Are there any attempts in the literature at addressing the origin of the Higgs field? And, which lines of research that find it inevitable to address this question?
In quantum field theory, the Higgs field is – much like the electromagnetic field, the W-boson field, the electron's Dirac field, and other fields – an elementary entity that can't be decomposed to anything simpler.
This claim of course assumes that the Higgs field isn't composite. The mass of the Higgs boson around 125 GeV, nearly discovered at the LHC, strongly indicates that the Higgs field isn't composite.
So one simply has a Higgs doublet of fields, $h_1(x,y,z,t)$ and $h_2(x,y,z,t)$, at each point of the spacetime. They're quantum fields (with hats) which means that the energy carried in the waves upon these fields is quantized (it is effectively composed of particles).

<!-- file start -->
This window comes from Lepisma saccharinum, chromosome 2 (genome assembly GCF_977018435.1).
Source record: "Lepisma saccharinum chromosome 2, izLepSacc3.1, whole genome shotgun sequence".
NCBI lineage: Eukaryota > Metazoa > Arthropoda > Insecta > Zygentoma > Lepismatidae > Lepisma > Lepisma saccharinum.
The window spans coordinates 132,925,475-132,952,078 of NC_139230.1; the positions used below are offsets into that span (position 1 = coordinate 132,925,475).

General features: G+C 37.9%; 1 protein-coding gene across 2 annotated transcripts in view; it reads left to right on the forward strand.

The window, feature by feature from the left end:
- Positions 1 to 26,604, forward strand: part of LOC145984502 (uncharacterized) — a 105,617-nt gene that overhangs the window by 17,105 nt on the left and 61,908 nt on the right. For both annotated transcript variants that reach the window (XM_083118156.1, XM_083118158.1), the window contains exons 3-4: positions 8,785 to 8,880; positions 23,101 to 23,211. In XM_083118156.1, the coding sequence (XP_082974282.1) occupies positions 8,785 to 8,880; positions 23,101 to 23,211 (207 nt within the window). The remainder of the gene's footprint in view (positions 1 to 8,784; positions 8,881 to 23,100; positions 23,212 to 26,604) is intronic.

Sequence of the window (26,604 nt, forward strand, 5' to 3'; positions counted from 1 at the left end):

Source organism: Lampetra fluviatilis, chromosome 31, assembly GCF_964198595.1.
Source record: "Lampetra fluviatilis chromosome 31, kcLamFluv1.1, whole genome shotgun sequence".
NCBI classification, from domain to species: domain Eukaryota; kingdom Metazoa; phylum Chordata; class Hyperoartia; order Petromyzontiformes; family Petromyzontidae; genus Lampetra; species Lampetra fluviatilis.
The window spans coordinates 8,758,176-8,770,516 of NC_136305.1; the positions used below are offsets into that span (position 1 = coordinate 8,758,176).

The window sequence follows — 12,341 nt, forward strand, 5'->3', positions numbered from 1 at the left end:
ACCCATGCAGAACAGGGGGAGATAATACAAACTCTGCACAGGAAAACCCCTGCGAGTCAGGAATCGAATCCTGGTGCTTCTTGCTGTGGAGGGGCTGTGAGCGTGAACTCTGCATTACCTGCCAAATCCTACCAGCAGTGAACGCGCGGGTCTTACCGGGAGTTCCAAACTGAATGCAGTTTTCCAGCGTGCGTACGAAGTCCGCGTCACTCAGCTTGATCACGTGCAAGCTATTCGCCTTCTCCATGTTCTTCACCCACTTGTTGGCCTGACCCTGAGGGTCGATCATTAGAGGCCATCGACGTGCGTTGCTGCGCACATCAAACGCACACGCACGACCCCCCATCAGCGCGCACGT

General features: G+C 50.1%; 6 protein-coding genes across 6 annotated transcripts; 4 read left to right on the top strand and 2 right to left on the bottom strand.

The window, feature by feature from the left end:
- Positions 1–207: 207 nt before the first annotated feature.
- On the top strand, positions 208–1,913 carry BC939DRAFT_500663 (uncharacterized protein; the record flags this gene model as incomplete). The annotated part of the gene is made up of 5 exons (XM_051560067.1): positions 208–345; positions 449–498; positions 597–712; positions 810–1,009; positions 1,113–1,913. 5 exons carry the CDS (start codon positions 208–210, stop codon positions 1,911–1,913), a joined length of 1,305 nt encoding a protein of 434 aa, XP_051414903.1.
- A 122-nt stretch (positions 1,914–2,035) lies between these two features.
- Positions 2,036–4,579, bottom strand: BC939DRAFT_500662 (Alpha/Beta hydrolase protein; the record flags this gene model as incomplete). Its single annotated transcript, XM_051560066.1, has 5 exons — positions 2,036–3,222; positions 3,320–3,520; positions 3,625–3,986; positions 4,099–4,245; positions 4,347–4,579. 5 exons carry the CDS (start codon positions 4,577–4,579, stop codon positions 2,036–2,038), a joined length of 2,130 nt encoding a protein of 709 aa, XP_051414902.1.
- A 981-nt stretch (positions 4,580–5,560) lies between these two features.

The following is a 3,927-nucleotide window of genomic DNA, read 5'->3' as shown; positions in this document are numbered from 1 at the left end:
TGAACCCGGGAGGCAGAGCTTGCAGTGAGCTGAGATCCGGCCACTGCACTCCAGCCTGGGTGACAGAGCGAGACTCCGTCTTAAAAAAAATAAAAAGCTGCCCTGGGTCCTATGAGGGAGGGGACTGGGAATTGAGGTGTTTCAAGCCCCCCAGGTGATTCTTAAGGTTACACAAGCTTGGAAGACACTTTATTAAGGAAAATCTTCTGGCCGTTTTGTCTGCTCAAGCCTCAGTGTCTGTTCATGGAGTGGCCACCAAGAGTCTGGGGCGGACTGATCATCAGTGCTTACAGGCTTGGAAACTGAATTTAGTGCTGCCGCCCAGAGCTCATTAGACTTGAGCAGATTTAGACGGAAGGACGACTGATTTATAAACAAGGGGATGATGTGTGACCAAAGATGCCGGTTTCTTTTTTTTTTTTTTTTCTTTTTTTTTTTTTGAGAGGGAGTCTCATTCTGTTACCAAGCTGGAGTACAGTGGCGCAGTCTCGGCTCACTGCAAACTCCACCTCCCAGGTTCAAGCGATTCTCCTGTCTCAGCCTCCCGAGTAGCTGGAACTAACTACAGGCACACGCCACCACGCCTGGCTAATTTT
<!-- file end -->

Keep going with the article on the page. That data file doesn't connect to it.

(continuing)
The now-disfavored models would construct the Higgs field out of more elementary fields. For example, in the technicolor models, one doesn't get objects that are "strictly identical" to the Higgs boson but one may produce similar particles out of more fundamental fields and particles such as the techniquark fields. The construction of the Higgs boson out of techniquarks is fully analogous to the construction of mesons (e.g. pions) out of quarks in Quantum Chromodynamics.
In string theory, all fields – electromagnetic field, Higgs fields, electron field, and others – may be derived from more fundamental building blocks, namely strings (and branes) and the string fields that create them (if one uses the string field theory description). In this picture, a Higgs boson is a vibrating microscopic string. The typical size of the string is so short, however, that one can't probe the internal structure by direct experiments.